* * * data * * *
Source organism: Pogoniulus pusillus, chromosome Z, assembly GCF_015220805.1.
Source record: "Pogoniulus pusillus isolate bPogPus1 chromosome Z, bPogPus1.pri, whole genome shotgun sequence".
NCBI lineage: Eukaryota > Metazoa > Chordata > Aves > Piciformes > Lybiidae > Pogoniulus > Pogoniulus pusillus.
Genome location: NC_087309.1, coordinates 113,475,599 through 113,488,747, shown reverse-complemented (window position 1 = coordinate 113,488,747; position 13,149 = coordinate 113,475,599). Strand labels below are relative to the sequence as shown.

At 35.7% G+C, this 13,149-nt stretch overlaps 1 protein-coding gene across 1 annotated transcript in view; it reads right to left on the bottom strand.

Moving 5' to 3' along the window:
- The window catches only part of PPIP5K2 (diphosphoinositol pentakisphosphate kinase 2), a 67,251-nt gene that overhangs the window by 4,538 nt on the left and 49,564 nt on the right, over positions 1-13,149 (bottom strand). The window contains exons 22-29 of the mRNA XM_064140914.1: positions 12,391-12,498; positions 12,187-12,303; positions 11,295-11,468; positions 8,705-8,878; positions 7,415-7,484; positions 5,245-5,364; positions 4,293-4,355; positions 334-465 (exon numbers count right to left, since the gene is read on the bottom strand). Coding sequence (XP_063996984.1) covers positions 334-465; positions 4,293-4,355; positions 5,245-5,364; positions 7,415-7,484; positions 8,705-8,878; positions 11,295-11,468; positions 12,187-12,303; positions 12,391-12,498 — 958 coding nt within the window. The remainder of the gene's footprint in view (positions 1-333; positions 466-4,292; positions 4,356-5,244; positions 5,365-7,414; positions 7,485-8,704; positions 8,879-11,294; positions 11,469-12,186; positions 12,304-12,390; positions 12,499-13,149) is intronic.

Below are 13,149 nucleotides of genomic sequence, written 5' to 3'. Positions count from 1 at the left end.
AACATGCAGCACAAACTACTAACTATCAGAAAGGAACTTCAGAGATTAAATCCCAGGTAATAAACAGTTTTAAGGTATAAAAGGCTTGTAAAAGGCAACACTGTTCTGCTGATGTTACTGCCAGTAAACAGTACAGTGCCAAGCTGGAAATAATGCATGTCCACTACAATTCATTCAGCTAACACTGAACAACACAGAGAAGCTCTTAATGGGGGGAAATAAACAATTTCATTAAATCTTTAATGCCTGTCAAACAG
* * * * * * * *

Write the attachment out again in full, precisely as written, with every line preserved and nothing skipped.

Source organism: Pogoniulus pusillus, chromosome Z, assembly GCF_015220805.1.
Source record: "Pogoniulus pusillus isolate bPogPus1 chromosome Z, bPogPus1.pri, whole genome shotgun sequence".
NCBI lineage: Eukaryota > Metazoa > Chordata > Aves > Piciformes > Lybiidae > Pogoniulus > Pogoniulus pusillus.
Genome location: NC_087309.1, coordinates 113,475,599 through 113,488,747, shown reverse-complemented (window position 1 = coordinate 113,488,747; position 13,149 = coordinate 113,475,599). Strand labels below are relative to the sequence as shown.

At 35.7% G+C, this 13,149-nt stretch overlaps 1 protein-coding gene across 1 annotated transcript in view; it reads right to left on the bottom strand.

Moving 5' to 3' along the window:
- The window catches only part of PPIP5K2 (diphosphoinositol pentakisphosphate kinase 2), a 67,251-nt gene that overhangs the window by 4,538 nt on the left and 49,564 nt on the right, over positions 1-13,149 (bottom strand). The window contains exons 22-29 of the mRNA XM_064140914.1: positions 12,391-12,498; positions 12,187-12,303; positions 11,295-11,468; positions 8,705-8,878; positions 7,415-7,484; positions 5,245-5,364; positions 4,293-4,355; positions 334-465 (exon numbers count right to left, since the gene is read on the bottom strand). Coding sequence (XP_063996984.1) covers positions 334-465; positions 4,293-4,355; positions 5,245-5,364; positions 7,415-7,484; positions 8,705-8,878; positions 11,295-11,468; positions 12,187-12,303; positions 12,391-12,498 — 958 coding nt within the window. The remainder of the gene's footprint in view (positions 1-333; positions 466-4,292; positions 4,356-5,244; positions 5,365-7,414; positions 7,485-8,704; positions 8,879-11,294; positions 11,469-12,186; positions 12,304-12,390; positions 12,499-13,149) is intronic.

Below are 13,149 nucleotides of genomic sequence, written 5' to 3'. Positions count from 1 at the left end.
AACATGCAGCACAAACTACTAACTATCAGAAAGGAACTTCAGAGATTAAATCCCAGGTAATAAACAGTTTTAAGGTATAAAAGGCTTGTAAAAGGCAACACTGTTCTGCTGATGTTACTGCCAGTAAACAGTACAGTGCCAAGCTGGAAATAATGCATGTCCACTACAATTCATTCAGCTAACACTGAACAACACAGAGAAGCTCTTAATGGGGGGAAATAAACAATTTCATTAAATCTTTAATGCCTGTCAAACAG